After the beach, we stopped in Shelburne to visit a friend of mine, Seth, from Saint Mary’s University, whom I haven’t seen since maybe 2003-2004. He’s a teacher now, and we caught up on many things. It meant a lot to learn that he was teaching his students about colonialism, Indian Residential Schools, and Mi’kmaw history. I thanked him for the work that he was doing. Afterwards, Kerri and I had a late lunch at the Boxing Rock, where I finally had something to eat. For whatever reason, I’m usually not hungry after a big run. But I was still quite dehydrated even though I consumed a lot of water all afternoon. I had an ibuprofen to help me deal with my headache.

Late lunch at Boxing Rock.

After leaving Shelburne, we stopped along Carter’s Beach. As I didn’t have much of a sleep and I was awake for almost 12 hours, I lightly dozed off on the beach with a power nap. It was pretty much what I needed. As Kerri went for a quick swim, I stayed on the sand to stretch out a bit more. Once back on the road, we made our way to the city, picked up Looloo, returned home, and ordered some Little Caesar’s pizza. I opted to not have an epsom salt bath that night. I usually do one the same day I complete a marathon. Given my earlier headache, I figured it would further dehydrate me. The next morning, I did yoga for over an hour and had the bath that night.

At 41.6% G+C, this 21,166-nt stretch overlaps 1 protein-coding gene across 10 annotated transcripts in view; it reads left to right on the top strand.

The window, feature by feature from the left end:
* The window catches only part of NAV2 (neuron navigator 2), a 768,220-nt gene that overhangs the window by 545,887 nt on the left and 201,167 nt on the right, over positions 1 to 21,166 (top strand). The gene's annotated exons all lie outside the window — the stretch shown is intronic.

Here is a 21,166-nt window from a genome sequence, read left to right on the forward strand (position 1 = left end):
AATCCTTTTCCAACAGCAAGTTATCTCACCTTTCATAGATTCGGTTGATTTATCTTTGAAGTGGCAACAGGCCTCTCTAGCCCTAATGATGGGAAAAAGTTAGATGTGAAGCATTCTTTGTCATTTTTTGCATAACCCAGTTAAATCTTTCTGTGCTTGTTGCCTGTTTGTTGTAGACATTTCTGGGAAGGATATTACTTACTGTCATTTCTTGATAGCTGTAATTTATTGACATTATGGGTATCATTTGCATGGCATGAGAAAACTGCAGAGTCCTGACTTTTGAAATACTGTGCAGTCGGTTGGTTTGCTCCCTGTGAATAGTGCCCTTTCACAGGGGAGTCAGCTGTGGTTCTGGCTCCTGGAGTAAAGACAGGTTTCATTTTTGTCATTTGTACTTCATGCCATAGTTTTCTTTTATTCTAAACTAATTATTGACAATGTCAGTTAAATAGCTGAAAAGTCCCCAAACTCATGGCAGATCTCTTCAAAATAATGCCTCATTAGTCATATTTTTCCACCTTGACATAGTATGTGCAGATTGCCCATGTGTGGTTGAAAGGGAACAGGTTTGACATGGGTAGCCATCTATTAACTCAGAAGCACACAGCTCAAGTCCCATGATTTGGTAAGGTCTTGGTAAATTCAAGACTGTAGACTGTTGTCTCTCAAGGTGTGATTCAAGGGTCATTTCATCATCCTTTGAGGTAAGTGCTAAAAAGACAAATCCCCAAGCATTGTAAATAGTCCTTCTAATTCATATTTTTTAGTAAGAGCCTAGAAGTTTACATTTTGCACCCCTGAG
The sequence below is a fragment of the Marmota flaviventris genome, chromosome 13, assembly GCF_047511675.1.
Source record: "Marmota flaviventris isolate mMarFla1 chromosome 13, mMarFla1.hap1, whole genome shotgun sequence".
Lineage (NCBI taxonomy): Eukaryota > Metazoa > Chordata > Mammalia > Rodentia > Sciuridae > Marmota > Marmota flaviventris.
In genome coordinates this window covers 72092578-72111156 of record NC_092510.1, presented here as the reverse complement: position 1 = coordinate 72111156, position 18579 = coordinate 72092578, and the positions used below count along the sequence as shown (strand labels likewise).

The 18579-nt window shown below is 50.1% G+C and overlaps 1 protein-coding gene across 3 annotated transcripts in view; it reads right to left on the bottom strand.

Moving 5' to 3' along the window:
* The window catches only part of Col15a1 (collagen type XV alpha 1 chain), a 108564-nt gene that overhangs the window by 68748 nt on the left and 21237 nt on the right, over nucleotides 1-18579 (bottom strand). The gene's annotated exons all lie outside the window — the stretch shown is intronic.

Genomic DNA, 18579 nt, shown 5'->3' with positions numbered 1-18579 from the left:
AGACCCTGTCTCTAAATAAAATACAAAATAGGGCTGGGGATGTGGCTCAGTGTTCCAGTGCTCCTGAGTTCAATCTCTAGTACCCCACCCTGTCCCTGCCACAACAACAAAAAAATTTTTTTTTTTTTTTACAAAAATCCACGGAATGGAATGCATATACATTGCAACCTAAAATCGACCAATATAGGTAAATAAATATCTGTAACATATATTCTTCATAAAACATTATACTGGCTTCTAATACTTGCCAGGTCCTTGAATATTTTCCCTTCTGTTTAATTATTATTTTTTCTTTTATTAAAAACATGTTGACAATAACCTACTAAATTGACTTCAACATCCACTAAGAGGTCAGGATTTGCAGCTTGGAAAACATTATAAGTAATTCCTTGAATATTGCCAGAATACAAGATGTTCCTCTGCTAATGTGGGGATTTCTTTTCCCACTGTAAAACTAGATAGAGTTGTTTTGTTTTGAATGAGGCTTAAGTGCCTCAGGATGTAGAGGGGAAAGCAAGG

Relaxing at Carter’s Beach.

With four in-person marathons to date, I’ve learned some new lessons from this round. One, anything more than a litre of water two hours before a marathon isn’t a good idea. Two, don’t shower then do a marathon. It’ll increase your chances of chafing. Finally, consume your energy gels every five kilometres. I felt this helped me a bit more than if I waited longer to take them.

The next one is the Fredericton Marathon on September 5. I’m also registered for the Valley Harvest Marathon on October 10.